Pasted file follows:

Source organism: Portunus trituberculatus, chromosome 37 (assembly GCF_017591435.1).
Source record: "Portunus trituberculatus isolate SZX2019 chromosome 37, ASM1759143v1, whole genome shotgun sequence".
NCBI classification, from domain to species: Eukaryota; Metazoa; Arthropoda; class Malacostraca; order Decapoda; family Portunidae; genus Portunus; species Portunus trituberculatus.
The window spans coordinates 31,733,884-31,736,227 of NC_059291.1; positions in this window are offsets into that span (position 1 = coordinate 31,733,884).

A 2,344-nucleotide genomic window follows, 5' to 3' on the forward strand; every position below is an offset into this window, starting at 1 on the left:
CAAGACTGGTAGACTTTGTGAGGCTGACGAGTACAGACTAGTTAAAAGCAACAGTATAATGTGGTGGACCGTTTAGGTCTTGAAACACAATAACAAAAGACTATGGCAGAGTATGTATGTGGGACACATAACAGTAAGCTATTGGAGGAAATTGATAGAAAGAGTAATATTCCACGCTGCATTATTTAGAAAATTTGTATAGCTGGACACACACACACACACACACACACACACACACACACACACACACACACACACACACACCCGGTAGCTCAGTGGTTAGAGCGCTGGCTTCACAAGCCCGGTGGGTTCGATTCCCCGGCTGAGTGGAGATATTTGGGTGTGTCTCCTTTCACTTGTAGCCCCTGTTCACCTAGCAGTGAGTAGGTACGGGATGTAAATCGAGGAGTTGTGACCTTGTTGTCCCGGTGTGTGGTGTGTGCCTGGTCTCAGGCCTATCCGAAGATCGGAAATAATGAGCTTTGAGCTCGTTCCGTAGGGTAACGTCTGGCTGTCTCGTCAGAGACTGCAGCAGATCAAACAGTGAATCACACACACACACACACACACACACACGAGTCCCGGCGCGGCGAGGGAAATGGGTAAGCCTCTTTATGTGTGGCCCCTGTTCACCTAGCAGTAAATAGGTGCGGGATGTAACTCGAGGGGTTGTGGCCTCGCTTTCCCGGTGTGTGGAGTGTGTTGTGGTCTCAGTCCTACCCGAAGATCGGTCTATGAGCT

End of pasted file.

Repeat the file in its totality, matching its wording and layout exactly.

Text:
Source organism: Portunus trituberculatus, chromosome 37 (assembly GCF_017591435.1).
Source record: "Portunus trituberculatus isolate SZX2019 chromosome 37, ASM1759143v1, whole genome shotgun sequence".
NCBI classification, from domain to species: Eukaryota; Metazoa; Arthropoda; class Malacostraca; order Decapoda; family Portunidae; genus Portunus; species Portunus trituberculatus.
The window spans coordinates 31,733,884-31,736,227 of NC_059291.1; positions in this window are offsets into that span (position 1 = coordinate 31,733,884).

A 2,344-nucleotide genomic window follows, 5' to 3' on the forward strand; every position below is an offset into this window, starting at 1 on the left:
CAAGACTGGTAGACTTTGTGAGGCTGACGAGTACAGACTAGTTAAAAGCAACAGTATAATGTGGTGGACCGTTTAGGTCTTGAAACACAATAACAAAAGACTATGGCAGAGTATGTATGTGGGACACATAACAGTAAGCTATTGGAGGAAATTGATAGAAAGAGTAATATTCCACGCTGCATTATTTAGAAAATTTGTATAGCTGGACACACACACACACACACACACACACACACACACACACACACACACACACACACACACCCGGTAGCTCAGTGGTTAGAGCGCTGGCTTCACAAGCCCGGTGGGTTCGATTCCCCGGCTGAGTGGAGATATTTGGGTGTGTCTCCTTTCACTTGTAGCCCCTGTTCACCTAGCAGTGAGTAGGTACGGGATGTAAATCGAGGAGTTGTGACCTTGTTGTCCCGGTGTGTGGTGTGTGCCTGGTCTCAGGCCTATCCGAAGATCGGAAATAATGAGCTTTGAGCTCGTTCCGTAGGGTAACGTCTGGCTGTCTCGTCAGAGACTGCAGCAGATCAAACAGTGAATCACACACACACACACACACACACACACGAGTCCCGGCGCGGCGAGGGAAATGGGTAAGCCTCTTTATGTGTGGCCCCTGTTCACCTAGCAGTAAATAGGTGCGGGATGTAACTCGAGGGGTTGTGGCCTCGCTTTCCCGGTGTGTGGAGTGTGTTGTGGTCTCAGTCCTACCCGAAGATCGGTCTATGAGCT